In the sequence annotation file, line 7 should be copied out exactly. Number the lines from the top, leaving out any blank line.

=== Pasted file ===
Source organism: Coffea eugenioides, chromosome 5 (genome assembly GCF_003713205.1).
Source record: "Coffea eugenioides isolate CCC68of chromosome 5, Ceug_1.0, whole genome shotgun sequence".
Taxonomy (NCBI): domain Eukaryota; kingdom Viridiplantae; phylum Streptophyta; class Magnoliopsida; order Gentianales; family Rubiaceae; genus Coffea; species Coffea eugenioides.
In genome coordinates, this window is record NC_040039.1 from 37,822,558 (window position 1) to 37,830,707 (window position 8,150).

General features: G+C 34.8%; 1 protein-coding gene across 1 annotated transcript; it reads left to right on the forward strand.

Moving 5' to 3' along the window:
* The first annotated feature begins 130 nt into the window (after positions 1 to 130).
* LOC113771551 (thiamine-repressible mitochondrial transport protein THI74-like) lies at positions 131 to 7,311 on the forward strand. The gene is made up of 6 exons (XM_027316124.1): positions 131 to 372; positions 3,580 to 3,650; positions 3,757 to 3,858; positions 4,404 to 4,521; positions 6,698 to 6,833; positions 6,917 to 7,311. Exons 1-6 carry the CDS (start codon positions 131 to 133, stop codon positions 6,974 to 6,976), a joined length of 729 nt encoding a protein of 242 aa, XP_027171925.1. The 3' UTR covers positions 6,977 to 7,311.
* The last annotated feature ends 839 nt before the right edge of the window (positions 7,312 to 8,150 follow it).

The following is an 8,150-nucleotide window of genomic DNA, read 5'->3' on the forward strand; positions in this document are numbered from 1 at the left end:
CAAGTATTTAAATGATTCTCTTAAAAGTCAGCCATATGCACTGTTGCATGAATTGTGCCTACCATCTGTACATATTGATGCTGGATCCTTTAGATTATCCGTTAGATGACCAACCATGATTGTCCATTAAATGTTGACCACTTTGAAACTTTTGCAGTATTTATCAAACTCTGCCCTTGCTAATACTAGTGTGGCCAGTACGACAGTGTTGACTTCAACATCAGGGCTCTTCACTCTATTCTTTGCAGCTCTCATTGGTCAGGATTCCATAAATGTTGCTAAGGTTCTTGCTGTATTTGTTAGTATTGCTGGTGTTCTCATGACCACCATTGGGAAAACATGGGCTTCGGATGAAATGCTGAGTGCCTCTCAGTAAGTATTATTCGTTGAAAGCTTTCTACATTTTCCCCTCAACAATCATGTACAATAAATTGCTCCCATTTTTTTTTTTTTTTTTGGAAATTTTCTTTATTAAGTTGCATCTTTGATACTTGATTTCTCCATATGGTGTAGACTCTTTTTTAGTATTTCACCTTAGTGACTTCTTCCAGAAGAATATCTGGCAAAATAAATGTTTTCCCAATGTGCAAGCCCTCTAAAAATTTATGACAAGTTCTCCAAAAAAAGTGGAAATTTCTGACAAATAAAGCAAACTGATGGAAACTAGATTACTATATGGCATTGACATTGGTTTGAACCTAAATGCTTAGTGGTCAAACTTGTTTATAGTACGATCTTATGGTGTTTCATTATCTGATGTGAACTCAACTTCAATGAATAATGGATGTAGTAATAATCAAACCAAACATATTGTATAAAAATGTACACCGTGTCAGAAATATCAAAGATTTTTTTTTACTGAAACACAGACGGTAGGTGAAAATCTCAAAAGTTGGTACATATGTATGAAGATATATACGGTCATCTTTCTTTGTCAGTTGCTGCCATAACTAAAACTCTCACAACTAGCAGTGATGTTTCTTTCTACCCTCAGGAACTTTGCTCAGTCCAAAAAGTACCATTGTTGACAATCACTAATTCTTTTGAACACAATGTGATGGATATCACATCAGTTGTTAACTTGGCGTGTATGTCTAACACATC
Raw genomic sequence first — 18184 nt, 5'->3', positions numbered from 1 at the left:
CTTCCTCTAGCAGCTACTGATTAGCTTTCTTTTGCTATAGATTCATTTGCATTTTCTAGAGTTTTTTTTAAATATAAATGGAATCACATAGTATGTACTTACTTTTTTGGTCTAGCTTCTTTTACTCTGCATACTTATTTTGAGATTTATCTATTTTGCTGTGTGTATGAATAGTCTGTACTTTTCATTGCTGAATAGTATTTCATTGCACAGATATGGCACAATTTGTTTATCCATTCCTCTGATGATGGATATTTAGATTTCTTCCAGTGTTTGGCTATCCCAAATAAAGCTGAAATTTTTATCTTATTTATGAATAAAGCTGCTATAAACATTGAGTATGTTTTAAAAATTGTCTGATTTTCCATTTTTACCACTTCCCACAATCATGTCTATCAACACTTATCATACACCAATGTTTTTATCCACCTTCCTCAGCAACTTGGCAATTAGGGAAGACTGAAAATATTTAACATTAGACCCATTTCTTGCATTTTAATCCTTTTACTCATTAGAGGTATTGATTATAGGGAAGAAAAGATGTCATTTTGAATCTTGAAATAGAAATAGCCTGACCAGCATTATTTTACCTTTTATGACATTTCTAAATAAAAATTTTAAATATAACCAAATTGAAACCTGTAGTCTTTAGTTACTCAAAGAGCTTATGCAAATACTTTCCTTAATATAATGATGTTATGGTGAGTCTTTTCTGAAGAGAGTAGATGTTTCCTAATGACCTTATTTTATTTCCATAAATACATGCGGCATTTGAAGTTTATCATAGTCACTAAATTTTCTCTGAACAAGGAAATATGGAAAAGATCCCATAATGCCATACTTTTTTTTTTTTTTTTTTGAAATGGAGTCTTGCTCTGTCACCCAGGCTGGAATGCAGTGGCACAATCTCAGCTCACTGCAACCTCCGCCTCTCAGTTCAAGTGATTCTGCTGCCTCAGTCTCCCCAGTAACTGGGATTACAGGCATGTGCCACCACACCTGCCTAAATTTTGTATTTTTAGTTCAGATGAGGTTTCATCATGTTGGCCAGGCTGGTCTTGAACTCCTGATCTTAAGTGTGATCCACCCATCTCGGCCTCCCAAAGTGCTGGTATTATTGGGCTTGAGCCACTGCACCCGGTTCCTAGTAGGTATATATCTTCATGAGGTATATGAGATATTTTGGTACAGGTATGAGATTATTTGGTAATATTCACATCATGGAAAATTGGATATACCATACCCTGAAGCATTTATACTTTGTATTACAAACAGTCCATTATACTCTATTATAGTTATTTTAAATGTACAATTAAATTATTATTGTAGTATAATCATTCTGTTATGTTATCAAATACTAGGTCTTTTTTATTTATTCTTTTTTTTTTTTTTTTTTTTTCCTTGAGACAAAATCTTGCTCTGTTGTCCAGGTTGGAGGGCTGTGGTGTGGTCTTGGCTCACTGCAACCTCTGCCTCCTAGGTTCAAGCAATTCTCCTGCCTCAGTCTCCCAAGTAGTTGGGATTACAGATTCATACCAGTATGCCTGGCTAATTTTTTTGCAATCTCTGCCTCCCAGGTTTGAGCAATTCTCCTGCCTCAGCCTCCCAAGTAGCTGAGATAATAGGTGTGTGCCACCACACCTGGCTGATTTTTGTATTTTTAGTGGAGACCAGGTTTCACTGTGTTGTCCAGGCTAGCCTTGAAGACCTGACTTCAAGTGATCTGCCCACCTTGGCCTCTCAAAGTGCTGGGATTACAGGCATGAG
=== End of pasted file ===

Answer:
* The first annotated feature begins 130 nt into the window (after positions 1 to 130).